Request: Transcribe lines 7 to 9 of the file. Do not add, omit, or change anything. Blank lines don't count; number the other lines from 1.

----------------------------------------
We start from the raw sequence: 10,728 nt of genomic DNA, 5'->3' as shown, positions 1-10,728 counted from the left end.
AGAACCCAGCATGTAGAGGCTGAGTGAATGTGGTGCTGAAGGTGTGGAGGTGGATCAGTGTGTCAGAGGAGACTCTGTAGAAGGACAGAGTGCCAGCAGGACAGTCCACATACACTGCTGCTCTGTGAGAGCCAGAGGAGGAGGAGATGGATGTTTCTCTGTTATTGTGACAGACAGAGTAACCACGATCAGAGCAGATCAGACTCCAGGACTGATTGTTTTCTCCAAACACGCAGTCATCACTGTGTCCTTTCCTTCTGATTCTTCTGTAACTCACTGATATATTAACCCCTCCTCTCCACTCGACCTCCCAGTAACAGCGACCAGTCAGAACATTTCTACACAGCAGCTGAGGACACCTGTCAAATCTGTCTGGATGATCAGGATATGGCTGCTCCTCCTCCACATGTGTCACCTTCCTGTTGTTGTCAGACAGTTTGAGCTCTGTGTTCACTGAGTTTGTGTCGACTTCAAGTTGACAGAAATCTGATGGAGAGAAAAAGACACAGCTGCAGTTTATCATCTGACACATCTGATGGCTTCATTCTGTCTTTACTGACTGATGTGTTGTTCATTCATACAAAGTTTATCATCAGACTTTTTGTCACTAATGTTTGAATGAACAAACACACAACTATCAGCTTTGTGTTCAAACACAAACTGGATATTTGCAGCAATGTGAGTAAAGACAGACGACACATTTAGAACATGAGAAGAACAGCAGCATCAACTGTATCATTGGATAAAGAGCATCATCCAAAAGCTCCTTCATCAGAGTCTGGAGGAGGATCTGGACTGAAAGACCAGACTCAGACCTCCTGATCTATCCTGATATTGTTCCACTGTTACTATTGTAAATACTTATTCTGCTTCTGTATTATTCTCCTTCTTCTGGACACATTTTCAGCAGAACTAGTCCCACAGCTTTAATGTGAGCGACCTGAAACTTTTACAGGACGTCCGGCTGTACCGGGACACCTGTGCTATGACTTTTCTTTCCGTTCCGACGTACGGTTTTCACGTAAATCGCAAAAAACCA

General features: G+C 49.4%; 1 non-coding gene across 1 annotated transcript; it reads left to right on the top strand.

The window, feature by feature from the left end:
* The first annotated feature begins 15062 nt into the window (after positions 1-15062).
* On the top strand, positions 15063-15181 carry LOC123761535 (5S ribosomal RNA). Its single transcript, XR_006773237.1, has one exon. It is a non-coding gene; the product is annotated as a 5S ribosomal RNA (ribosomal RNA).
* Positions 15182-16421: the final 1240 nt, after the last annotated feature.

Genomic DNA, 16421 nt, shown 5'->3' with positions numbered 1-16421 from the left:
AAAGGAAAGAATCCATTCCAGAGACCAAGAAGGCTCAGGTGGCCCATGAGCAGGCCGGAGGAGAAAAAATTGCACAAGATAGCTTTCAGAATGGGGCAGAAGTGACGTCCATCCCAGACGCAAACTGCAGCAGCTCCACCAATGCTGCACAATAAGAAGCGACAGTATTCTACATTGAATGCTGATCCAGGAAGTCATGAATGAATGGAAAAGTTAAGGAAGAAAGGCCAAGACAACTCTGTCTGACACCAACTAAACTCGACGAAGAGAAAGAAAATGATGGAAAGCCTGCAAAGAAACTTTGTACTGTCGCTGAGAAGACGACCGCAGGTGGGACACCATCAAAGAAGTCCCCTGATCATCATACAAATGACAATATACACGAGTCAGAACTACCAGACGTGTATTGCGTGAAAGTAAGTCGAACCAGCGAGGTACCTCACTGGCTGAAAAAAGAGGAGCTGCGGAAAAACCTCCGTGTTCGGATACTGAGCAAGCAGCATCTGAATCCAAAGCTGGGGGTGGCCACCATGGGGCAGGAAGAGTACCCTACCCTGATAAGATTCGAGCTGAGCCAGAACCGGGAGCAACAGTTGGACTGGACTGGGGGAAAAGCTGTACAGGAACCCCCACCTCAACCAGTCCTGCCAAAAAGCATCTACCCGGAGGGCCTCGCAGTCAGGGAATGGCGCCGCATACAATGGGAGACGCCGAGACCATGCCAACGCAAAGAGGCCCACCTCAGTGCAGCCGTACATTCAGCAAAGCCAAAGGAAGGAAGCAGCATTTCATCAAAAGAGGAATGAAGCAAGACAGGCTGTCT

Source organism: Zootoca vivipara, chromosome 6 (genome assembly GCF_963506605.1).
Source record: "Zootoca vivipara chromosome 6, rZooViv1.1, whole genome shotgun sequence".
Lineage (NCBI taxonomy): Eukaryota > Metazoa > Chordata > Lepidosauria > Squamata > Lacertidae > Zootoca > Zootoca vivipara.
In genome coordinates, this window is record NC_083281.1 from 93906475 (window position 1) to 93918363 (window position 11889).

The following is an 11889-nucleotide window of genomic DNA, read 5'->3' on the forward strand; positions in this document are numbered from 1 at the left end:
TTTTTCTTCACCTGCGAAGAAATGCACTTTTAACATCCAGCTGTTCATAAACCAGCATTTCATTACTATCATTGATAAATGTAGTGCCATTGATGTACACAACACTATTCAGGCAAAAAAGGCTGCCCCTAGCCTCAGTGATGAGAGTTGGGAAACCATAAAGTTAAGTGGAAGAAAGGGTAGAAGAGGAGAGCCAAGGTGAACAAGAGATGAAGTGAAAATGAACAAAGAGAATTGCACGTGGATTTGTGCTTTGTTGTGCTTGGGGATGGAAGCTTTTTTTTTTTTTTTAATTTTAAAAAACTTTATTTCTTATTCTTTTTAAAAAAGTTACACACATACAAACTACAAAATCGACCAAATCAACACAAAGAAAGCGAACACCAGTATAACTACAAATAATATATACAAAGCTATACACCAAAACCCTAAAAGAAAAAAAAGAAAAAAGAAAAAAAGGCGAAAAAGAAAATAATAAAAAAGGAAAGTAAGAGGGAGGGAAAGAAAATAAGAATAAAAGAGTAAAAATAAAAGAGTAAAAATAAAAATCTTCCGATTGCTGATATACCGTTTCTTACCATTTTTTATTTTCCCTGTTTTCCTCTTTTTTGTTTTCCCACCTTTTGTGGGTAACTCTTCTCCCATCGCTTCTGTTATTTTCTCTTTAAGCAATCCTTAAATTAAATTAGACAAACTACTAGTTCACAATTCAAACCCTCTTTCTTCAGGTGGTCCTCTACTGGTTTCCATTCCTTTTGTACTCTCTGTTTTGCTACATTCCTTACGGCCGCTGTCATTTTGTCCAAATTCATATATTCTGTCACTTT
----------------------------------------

* Positions 15182-16421: the final 1240 nt, after the last annotated feature.

Genomic DNA, 16421 nt, shown 5'->3' with positions numbered 1-16421 from the left:
AAAGGAAAGAATCCATTCCAGAGACCAAGAAGGCTCAGGTGGCCCATGAGCAGGCCGGAGGAGAAAAAATTGCACAAGATAGCTTTCAGAATGGGGCAGAAGTGACGTCCATCCCAGACGCAAACTGCAGCAGCTCCACCAATGCTGCACAATAAGAAGCGACAGTATTCTACATTGAATGCTGATCCAGGAAGTCATGAATGAATGGAAAAGTTAAGGAAGAAAGGCCAAGACAACTCTGTCTGACACCAACTAAACTCGACGAAGAGAAAGAAAATGATGGAAAGCCTGCAAAGAAACTTTGTACTGTCGCTGAGAAGACGACCGCAGGTGGGACACCATCAAAGAAGTCCCCTGATCATCATACAAATGACAATATACACGAGTCAGAACTACCAGACGTGTATTGCGTGAAAGTAAGTCGAACCAGCGAGGTACCTCACTGGCTGAAAAAAGAGGAGCTGCGGAAAAACCTCCGTGTTCGGATACTGAGCAAGCAGCATCTGAATCCAAAGCTGGGGGTGGCCACCATGGGGCAGGAAGAGTACCCTACCCTGATAAGATTCGAGCTGAGCCAGAACCGGGAGCAACAGTTGGACTGGACTGGGGGAAAAGCTGTACAGGAACCCCCACCTCAACCAGTCCTGCCAAAAAGCATCTACCCGGAGGGCCTCGCAGTCAGGGAATGGCGCCGCATACAATGGGAGACGCCGAGACCATGCCAACGCAAAGAGGCCCACCTCAGTGCAGCCGTACATTCAGCAAAGCCAAAGGAAGGAAGCAGCATTTCATCAAAAGAGGAATGAAGCAAGACAGGCTGTCT